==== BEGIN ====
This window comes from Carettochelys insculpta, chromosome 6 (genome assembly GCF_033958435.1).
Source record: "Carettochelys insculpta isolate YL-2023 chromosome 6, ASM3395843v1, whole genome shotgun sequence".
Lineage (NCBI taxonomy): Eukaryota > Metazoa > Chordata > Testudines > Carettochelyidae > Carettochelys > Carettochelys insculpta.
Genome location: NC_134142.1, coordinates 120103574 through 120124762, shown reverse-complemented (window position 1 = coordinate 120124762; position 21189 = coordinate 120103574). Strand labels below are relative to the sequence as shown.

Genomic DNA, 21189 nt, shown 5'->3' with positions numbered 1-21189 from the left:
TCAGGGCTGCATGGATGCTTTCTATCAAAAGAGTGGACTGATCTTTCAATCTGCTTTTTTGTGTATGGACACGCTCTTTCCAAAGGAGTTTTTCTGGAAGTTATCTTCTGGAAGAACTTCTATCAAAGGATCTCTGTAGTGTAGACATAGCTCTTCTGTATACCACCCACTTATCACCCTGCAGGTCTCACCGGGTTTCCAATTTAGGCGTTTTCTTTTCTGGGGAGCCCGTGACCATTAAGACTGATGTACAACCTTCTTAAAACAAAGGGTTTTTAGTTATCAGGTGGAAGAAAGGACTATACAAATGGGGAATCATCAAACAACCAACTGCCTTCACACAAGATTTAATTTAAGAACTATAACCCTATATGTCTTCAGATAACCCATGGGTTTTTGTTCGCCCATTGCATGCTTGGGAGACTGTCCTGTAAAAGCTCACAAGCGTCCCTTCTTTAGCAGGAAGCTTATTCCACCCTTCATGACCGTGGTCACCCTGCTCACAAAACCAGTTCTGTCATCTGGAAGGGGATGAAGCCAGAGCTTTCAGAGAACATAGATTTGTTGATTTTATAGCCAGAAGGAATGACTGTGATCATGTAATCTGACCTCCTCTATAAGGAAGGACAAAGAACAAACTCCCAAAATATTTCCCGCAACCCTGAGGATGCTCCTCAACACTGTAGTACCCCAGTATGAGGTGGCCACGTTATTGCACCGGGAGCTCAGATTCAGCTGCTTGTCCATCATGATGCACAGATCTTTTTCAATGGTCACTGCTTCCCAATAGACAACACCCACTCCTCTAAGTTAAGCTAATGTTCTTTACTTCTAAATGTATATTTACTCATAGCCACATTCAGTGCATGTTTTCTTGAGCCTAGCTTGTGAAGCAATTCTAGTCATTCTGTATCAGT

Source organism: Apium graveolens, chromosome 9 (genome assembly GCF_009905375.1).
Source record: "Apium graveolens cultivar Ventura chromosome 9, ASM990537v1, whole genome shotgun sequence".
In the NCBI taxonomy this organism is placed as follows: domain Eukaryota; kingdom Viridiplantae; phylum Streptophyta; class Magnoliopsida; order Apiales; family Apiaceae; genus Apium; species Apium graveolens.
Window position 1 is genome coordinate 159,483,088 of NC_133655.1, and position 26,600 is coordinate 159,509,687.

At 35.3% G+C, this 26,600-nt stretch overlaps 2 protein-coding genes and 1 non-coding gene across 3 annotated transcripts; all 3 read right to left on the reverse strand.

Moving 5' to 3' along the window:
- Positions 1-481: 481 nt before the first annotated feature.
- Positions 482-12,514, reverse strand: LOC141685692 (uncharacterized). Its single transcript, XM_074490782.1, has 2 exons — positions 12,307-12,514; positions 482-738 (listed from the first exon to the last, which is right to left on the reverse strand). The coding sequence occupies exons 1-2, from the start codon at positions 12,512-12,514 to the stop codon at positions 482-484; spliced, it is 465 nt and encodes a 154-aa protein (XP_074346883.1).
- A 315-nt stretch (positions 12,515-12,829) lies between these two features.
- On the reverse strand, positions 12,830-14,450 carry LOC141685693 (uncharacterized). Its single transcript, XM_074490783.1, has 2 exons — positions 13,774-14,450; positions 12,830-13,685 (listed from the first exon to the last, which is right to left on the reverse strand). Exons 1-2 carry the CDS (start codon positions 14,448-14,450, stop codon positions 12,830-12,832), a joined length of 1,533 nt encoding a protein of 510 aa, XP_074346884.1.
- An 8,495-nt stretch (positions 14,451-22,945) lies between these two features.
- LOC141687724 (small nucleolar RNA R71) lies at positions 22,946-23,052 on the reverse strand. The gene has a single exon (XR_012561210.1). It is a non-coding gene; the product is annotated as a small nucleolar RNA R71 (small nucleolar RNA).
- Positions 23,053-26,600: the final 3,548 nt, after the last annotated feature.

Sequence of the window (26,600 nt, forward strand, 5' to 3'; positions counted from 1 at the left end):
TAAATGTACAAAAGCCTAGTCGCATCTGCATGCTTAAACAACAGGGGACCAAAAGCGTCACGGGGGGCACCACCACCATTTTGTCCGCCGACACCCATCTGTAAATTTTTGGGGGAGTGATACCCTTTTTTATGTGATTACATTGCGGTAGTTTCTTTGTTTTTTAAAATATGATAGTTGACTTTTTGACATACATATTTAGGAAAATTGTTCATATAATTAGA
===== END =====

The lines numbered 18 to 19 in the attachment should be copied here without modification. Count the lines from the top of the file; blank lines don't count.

- LOC141687724 (small nucleolar RNA R71) lies at positions 22,946-23,052 on the reverse strand. The gene has a single exon (XR_012561210.1). It is a non-coding gene; the product is annotated as a small nucleolar RNA R71 (small nucleolar RNA).
- Positions 23,053-26,600: the final 3,548 nt, after the last annotated feature.